Automakers v. Auto Repair Shops: Whose Right to Repair? | Rules of Life |

Written by: John Yarbrough


If there’s one thing all car owners complain about at least once, it’s driving your car to an auto shop and being taken by the auto repairman.

“They can make up anything, nobody knows,” George Costanza once railed in an episode of Seinfeld. “‘By the way, you need a new Johnson rod in there.’ ‘Oh, a Johnson rod. Yeah, well, you better put one of those on.’”

But now it’s the auto repair shops that say they’re being cheated – and they don’t think it’s funny. And at least one state legislature agrees with them.

What are auto shops complaining about? The automakers. For years independent shop owners have accused automakers of withholding the tools and information necessary to diagnose and repair their increasingly computerized cars. In turn, they say, the automakers hold the key to fixing those cars, leaving auto shops in the dust. This denies the auto shops their so-called “right to repair,” they say. And they are throwing another wrench in the mix: They are calling for what some have termed a “common diagnostic interface” across the industry.

On both counts, automakers are trying to slam on the brakes. They say providing such information would jeopardize their intellectual property. And they say a common diagnostic interface would require them to redesign vehicle software.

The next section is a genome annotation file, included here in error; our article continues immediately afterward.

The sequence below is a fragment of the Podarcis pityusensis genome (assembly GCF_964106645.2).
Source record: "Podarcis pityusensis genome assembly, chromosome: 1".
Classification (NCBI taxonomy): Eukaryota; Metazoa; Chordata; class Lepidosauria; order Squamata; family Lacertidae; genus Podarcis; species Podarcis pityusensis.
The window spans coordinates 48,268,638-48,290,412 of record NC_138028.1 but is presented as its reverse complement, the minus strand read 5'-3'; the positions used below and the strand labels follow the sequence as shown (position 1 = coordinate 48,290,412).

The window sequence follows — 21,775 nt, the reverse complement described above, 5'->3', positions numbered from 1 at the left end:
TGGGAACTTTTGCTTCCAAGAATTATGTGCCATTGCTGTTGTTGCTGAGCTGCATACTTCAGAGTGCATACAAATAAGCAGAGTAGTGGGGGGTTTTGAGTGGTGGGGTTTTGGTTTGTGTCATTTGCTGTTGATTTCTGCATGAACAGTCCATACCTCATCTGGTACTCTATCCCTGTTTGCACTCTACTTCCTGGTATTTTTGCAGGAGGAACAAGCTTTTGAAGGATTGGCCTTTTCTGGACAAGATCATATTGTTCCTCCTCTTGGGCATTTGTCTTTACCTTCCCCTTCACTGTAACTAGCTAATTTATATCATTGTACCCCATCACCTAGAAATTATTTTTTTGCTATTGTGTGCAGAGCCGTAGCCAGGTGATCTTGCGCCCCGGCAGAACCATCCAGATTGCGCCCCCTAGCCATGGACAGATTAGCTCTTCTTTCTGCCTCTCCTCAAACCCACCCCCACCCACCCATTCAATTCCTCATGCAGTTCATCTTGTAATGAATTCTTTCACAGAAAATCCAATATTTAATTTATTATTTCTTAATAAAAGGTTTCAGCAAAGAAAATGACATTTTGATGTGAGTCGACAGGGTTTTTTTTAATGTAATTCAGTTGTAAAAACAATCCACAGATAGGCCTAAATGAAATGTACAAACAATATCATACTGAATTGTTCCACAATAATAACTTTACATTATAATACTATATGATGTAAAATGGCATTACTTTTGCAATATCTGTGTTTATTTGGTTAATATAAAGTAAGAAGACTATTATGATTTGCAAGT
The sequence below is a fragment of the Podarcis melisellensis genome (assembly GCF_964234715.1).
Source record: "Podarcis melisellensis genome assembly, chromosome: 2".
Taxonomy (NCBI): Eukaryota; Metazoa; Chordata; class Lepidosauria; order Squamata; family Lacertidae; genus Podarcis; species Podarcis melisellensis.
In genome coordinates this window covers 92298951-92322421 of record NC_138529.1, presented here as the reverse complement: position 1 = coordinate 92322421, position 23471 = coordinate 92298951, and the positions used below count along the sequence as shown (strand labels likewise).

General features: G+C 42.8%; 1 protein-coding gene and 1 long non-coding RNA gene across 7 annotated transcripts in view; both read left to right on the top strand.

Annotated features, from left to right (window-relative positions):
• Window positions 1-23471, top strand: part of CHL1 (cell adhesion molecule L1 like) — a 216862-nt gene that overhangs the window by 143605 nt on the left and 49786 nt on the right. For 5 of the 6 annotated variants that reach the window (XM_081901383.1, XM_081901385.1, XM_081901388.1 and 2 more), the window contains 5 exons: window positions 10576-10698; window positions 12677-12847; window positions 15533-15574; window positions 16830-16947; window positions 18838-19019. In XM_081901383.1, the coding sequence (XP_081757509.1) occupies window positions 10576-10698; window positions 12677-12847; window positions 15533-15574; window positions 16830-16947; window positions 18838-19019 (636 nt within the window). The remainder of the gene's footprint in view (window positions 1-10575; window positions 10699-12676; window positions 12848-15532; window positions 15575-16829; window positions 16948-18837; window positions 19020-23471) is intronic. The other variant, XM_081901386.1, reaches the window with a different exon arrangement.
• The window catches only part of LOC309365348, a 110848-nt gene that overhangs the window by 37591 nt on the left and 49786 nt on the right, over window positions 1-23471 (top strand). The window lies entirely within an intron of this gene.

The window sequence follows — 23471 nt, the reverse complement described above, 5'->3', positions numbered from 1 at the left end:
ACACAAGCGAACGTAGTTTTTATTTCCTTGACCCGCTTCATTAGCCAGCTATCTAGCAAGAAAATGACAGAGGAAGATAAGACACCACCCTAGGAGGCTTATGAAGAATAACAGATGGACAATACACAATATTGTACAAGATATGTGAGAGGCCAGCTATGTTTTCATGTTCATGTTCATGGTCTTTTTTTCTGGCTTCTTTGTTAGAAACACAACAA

Enter the Motor Vehicle Owners’ Right to Repair Act, being proposed in Congress and several state legislatures. The bills would require automakers to provide the same information to independent shops that they give to dealer shops.

Versions of the bill have been around for years, but have died in Congress and in state legislatures. But Massachusetts – believed to be the first state in the nation to issue license plates for vehicles (in 1903) – passed its version of the bill this summer, and it will take effect in November. Its provisions include calling for the adoption of a standard diagnostic interface by model year 2018 – giving manufacturers enough lead time to comply. Some say the Massachusetts law could become the model for a nationwide standard.

So score one for the independents, for now. And hold off on getting that Johnson rod.





H.B. 4632, 187th Gen. Court (Mass. 1012). Protecting Motor Vehicle Owners and Small Businesses in Repairing Motor Vehicles


H.R. 1449, 112th Cong. (2011). Motor Vehicle Owners Right to Repair Act of 2011


Right to Repair Coalitions 2012


“Small Mechanics Score as ‘Right to Repair’ Bill Passes”